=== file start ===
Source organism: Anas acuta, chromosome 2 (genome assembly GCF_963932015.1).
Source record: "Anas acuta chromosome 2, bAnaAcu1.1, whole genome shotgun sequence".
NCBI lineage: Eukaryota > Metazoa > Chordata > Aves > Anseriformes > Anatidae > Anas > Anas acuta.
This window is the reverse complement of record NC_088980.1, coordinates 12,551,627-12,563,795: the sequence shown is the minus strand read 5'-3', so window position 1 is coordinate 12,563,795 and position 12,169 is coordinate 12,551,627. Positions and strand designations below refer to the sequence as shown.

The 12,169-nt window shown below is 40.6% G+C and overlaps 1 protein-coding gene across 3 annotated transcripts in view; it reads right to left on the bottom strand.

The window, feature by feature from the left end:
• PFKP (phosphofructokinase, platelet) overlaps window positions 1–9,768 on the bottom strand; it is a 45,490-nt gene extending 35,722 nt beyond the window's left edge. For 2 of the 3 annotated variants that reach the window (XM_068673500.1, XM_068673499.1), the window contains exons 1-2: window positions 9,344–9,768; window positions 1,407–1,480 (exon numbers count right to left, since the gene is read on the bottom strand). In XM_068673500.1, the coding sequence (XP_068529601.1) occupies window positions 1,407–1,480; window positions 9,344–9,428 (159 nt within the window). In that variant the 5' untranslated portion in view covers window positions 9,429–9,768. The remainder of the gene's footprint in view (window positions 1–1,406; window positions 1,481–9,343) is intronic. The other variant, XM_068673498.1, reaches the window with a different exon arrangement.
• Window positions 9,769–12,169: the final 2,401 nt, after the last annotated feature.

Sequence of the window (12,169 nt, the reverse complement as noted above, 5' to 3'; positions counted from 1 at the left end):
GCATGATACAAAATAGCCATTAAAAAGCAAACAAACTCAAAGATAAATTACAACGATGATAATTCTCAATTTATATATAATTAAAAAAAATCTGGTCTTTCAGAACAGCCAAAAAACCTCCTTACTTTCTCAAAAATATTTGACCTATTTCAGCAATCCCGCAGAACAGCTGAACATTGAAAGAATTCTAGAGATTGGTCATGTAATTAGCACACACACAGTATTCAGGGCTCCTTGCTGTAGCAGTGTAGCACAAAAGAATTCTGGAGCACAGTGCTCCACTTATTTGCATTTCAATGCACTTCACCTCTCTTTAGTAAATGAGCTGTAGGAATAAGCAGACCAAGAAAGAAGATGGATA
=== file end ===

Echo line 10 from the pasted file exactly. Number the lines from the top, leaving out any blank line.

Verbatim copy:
GCATGATACAAAATAGCCATTAAAAAGCAAACAAACTCAAAGATAAATTACAACGATGATAATTCTCAATTTATATATAATTAAAAAAAATCTGGTCTTTCAGAACAGCCAAAAAACCTCCTTACTTTCTCAAAAATATTTGACCTATTTCAGCAATCCCGCAGAACAGCTGAACATTGAAAGAATTCTAGAGATTGGTCATGTAATTAGCACACACACAGTATTCAGGGCTCCTTGCTGTAGCAGTGTAGCACAAAAGAATTCTGGAGCACAGTGCTCCACTTATTTGCATTTCAATGCACTTCACCTCTCTTTAGTAAATGAGCTGTAGGAATAAGCAGACCAAGAAAGAAGATGGATA